By Supply Chain Quarterly Staff | December 9, 2019
Procurement organizations that fully optimize their technology architecture and embrace smart automation can realize productivity advantages of up to 68%, Hackett Group researchers say.
More of business is going digital, and new research reveals that procurement departments have a compelling motive to follow suit.
A November report from researchers at the Hackett Group explains that “world-class” procurement organizations that fully optimize their technology architecture and embrace smart automation technologies can gain considerable productivity advantages over their peers. Those organizations that deploy smart automation technologies to execute work that is already highly technology-intensive can realize productivity advantages of up to 68%, they said.
“One specific opportunity to create value occurs at the intersection of smart automation and advanced analytics,” the researchers wrote. “From our observation, the combination of smart automation, analytics, and digital continuous improvement represents the next frontier of value creation in procurement’s digital transformation journey.”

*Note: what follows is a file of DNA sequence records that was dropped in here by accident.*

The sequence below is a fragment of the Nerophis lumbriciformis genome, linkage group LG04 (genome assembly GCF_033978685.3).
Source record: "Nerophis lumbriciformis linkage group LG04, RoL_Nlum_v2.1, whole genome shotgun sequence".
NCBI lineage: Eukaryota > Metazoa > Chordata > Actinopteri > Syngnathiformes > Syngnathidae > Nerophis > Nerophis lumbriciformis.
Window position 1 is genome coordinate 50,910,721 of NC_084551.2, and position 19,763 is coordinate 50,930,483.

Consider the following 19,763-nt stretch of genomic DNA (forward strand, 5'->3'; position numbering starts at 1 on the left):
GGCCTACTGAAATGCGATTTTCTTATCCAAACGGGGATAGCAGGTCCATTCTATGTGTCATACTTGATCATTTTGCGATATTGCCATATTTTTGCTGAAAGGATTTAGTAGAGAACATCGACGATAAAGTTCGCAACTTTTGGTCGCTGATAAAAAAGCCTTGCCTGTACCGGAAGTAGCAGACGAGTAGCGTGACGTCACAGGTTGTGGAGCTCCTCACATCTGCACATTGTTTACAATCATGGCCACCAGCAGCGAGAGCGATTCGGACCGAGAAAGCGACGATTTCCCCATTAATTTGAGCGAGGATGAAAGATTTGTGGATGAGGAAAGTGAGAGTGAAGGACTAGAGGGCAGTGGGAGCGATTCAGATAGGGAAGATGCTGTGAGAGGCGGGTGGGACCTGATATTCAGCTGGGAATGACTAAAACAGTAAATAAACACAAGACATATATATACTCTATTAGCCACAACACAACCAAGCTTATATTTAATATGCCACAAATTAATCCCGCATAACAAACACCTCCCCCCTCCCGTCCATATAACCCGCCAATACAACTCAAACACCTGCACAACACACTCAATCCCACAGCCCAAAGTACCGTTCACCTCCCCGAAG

The researchers offer seven key ways the procurement function is changing and will deliver value to their organizations over the next five years:
- Aligning and integrating its operations closely with the broader supply chain.
- Eliminating rule-based, routine transactional processes such as accounts payable and purchase order processing.
- Automating routine, process-based roles, such as supplier onboarding, enabling it to focus only on more strategic activities.
- Using cognitive capabilities to predict activities, suggest opportunities, and recommend strategy.
- Using data and advanced analytics to increase compliance, enabling realized savings to fall to the bottom line.
- Decreasing the rate of headcount growth and bringing knowledge-based roles to the forefront of its talent needs.
- Employing smart engines to predict disrupting events to the supply chain, allowing the organization to better plan for and limit disruptions.
“These capabilities will enable procurement to dramatically improve process efficiency and effectiveness, as well as the experience of stakeholders,” the researchers wrote. “As a result, [procurement] will be able to respond more rapidly to changing business requirements and deliver the timely insights that management, managers, employees, and recruits expect. This way, it will not only reduce its own operating cost, but also fulfill its aim to become a strategic advisor to the business.”
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